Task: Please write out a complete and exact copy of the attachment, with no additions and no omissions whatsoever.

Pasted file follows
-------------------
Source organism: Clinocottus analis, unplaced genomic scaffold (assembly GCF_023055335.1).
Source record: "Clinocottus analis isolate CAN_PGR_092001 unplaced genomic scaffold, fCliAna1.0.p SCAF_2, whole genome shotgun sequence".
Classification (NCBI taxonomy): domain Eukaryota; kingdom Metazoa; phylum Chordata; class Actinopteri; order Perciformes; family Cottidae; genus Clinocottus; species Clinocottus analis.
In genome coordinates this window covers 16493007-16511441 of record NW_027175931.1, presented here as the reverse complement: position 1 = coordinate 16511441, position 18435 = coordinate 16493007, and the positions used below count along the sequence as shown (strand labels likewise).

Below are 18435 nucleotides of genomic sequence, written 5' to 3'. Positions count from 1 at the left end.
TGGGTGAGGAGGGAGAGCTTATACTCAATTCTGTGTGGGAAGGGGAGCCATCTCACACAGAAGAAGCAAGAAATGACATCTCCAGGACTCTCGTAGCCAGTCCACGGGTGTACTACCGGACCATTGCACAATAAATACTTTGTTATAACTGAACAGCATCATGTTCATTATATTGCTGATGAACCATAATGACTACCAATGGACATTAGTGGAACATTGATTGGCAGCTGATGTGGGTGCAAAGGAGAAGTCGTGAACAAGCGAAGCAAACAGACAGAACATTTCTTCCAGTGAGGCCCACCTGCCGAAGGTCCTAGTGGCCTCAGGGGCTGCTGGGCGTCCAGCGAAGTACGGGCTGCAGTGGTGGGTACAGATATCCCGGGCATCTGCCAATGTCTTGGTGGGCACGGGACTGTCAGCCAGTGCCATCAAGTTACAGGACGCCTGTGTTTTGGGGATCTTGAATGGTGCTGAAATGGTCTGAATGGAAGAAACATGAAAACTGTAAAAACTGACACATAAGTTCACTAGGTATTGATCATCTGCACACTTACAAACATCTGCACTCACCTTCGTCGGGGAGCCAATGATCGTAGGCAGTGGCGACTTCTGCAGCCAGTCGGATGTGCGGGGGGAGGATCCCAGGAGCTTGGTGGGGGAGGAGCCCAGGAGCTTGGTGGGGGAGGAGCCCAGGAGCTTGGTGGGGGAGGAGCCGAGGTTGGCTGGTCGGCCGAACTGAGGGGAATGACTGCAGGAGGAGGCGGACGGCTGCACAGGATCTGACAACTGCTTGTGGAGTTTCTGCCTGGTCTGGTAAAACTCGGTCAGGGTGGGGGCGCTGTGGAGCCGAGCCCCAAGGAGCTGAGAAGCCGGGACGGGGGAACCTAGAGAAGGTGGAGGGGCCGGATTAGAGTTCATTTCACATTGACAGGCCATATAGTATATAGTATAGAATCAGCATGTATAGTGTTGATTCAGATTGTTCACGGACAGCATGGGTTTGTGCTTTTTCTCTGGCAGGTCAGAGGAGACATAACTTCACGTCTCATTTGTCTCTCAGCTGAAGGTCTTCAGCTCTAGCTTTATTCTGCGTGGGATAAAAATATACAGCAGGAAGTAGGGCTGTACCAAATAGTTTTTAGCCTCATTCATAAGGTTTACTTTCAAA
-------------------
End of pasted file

Source organism: Clinocottus analis, unplaced genomic scaffold (assembly GCF_023055335.1).
Source record: "Clinocottus analis isolate CAN_PGR_092001 unplaced genomic scaffold, fCliAna1.0.p SCAF_2, whole genome shotgun sequence".
Classification (NCBI taxonomy): domain Eukaryota; kingdom Metazoa; phylum Chordata; class Actinopteri; order Perciformes; family Cottidae; genus Clinocottus; species Clinocottus analis.
In genome coordinates this window covers 16493007-16511441 of record NW_027175931.1, presented here as the reverse complement: position 1 = coordinate 16511441, position 18435 = coordinate 16493007, and the positions used below count along the sequence as shown (strand labels likewise).

Below are 18435 nucleotides of genomic sequence, written 5' to 3'. Positions count from 1 at the left end.
TGGGTGAGGAGGGAGAGCTTATACTCAATTCTGTGTGGGAAGGGGAGCCATCTCACACAGAAGAAGCAAGAAATGACATCTCCAGGACTCTCGTAGCCAGTCCACGGGTGTACTACCGGACCATTGCACAATAAATACTTTGTTATAACTGAACAGCATCATGTTCATTATATTGCTGATGAACCATAATGACTACCAATGGACATTAGTGGAACATTGATTGGCAGCTGATGTGGGTGCAAAGGAGAAGTCGTGAACAAGCGAAGCAAACAGACAGAACATTTCTTCCAGTGAGGCCCACCTGCCGAAGGTCCTAGTGGCCTCAGGGGCTGCTGGGCGTCCAGCGAAGTACGGGCTGCAGTGGTGGGTACAGATATCCCGGGCATCTGCCAATGTCTTGGTGGGCACGGGACTGTCAGCCAGTGCCATCAAGTTACAGGACGCCTGTGTTTTGGGGATCTTGAATGGTGCTGAAATGGTCTGAATGGAAGAAACATGAAAACTGTAAAAACTGACACATAAGTTCACTAGGTATTGATCATCTGCACACTTACAAACATCTGCACTCACCTTCGTCGGGGAGCCAATGATCGTAGGCAGTGGCGACTTCTGCAGCCAGTCGGATGTGCGGGGGGAGGATCCCAGGAGCTTGGTGGGGGAGGAGCCCAGGAGCTTGGTGGGGGAGGAGCCCAGGAGCTTGGTGGGGGAGGAGCCGAGGTTGGCTGGTCGGCCGAACTGAGGGGAATGACTGCAGGAGGAGGCGGACGGCTGCACAGGATCTGACAACTGCTTGTGGAGTTTCTGCCTGGTCTGGTAAAACTCGGTCAGGGTGGGGGCGCTGTGGAGCCGAGCCCCAAGGAGCTGAGAAGCCGGGACGGGGGAACCTAGAGAAGGTGGAGGGGCCGGATTAGAGTTCATTTCACATTGACAGGCCATATAGTATATAGTATAGAATCAGCATGTATAGTGTTGATTCAGATTGTTCACGGACAGCATGGGTTTGTGCTTTTTCTCTGGCAGGTCAGAGGAGACATAACTTCACGTCTCATTTGTCTCTCAGCTGAAGGTCTTCAGCTCTAGCTTTATTCTGCGTGGGATAAAAATATACAGCAGGAAGTAGGGCTGTACCAAATAGTTTTTAGCCTCATTCATAAGGTTTACTTTCAAA